Members of the National Care Forum (NCF), the leading representative body for the not-for-profit social care sector, have highlighted growing concerns that frontline care homes need more clinical input to fight the challenges of Coronavirus head-on. They are calling for more direct input from their health sector counterparts.
Last week, it was revealed by the NCF that more than 7,500 care home residents had died of Covid-19 before 13th April – more than 4,000 of those passing away within their care home residence. The social care sector, in supporting many of society’s frailest and vulnerable individuals, is on the frontline of this crisis.
Care homes urgently need more input from GP’s and other community clinical leaders, to ensure frontline care managers are not faced with the reality of responding to this enormous health challenge alone. It warns that without improved clinical input, care home residents and staff face greater risk, and that many more care home residents may require support within hospital settings – placing greater demand on the acute NHS services.
The NCF is asking that every care home has a minimum standard of access to GPs for emergency advice, as well as regular phone and online consultations to share clinical best-practice. They are also requesting that every care home is provided with the essential medical monitoring devices and medication necessary to respond to an outbreak.
The NCF believes that it is essential now, more than ever, that there is a consistent joined-up health and care approach to managing this pandemic in care homes and the wider community. It is asking for GP’s, community nurses, Allied Health Professionals and acute clinicians to help build a ‘ring of steel around’ vulnerable care homes, to do everything that is reasonably possible to protect the health of their residents.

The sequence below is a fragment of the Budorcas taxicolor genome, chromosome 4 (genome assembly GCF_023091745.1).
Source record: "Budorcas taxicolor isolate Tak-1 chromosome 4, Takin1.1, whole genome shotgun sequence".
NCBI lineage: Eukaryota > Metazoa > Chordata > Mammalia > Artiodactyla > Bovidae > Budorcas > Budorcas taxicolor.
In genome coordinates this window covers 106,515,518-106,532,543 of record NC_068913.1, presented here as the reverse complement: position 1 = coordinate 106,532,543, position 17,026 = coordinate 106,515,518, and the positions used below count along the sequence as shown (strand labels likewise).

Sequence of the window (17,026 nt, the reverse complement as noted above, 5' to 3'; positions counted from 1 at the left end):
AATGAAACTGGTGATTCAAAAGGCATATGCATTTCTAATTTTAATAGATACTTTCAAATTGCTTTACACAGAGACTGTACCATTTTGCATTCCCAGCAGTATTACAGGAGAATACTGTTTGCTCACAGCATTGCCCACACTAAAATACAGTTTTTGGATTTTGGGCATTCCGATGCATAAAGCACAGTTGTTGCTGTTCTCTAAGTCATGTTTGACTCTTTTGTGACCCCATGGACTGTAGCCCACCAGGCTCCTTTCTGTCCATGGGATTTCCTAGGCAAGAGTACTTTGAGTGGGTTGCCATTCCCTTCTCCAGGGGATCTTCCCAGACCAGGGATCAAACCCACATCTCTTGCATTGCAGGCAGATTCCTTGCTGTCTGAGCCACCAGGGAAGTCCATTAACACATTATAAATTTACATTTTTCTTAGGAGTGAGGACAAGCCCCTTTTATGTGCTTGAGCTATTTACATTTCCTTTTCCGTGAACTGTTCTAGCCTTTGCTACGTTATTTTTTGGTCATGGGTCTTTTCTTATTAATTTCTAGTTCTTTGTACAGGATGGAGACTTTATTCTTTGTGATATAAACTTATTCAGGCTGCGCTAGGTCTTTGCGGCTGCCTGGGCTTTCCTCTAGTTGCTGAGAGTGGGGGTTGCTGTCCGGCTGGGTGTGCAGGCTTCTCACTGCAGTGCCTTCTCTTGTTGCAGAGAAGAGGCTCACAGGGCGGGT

Vic Rayner, Executive Director of the National Care Forum, says:
“If a person was to enter a hospital with the acute effects of COVID-19, they would rightly be given the clinical support that they need as an absolute priority. Unfortunately, the frontline of this virus has moved into care homes, and the clinical focus needs to shift with them.
Care homes have highly skilled and talented social care experts in their ranks, but they need the input of specialist clinical support to respond to such a complex and unpredictable health crisis. It is essential that they have the support of specially trained health professionals when necessary, and that they are given every resource required to prevent, prepare for and mitigate the impact of a Coronavirus outbreak.
People living in care homes have the same right to health care as anyone else in the country. The vision for our nation, both now and into the future, has to be one of health and social care working in harmony for the good of all people. Now, as we face the biggest health crisis of a generation, this is the absolute moment to make that vision a reality.”
This appeal comes just one week after the NCF shared a national review of the impact of Coronavirus on care homes, where it highlighted the desperate need for Government to provide greater support to care homes and the wider social care sector. The review highlighted ‘widespread concerns about the lack of prioritisation of social care, including access to PPE, a lack of testing within care home settings, and considerable financial and operational pressures’.
The National Care Forum is continuing to highlight these issues, with many providers sharing that few meaningful changes have been observed in frontline-care homes to date to aid their fight to keep their residents safe and well throughout this crisis.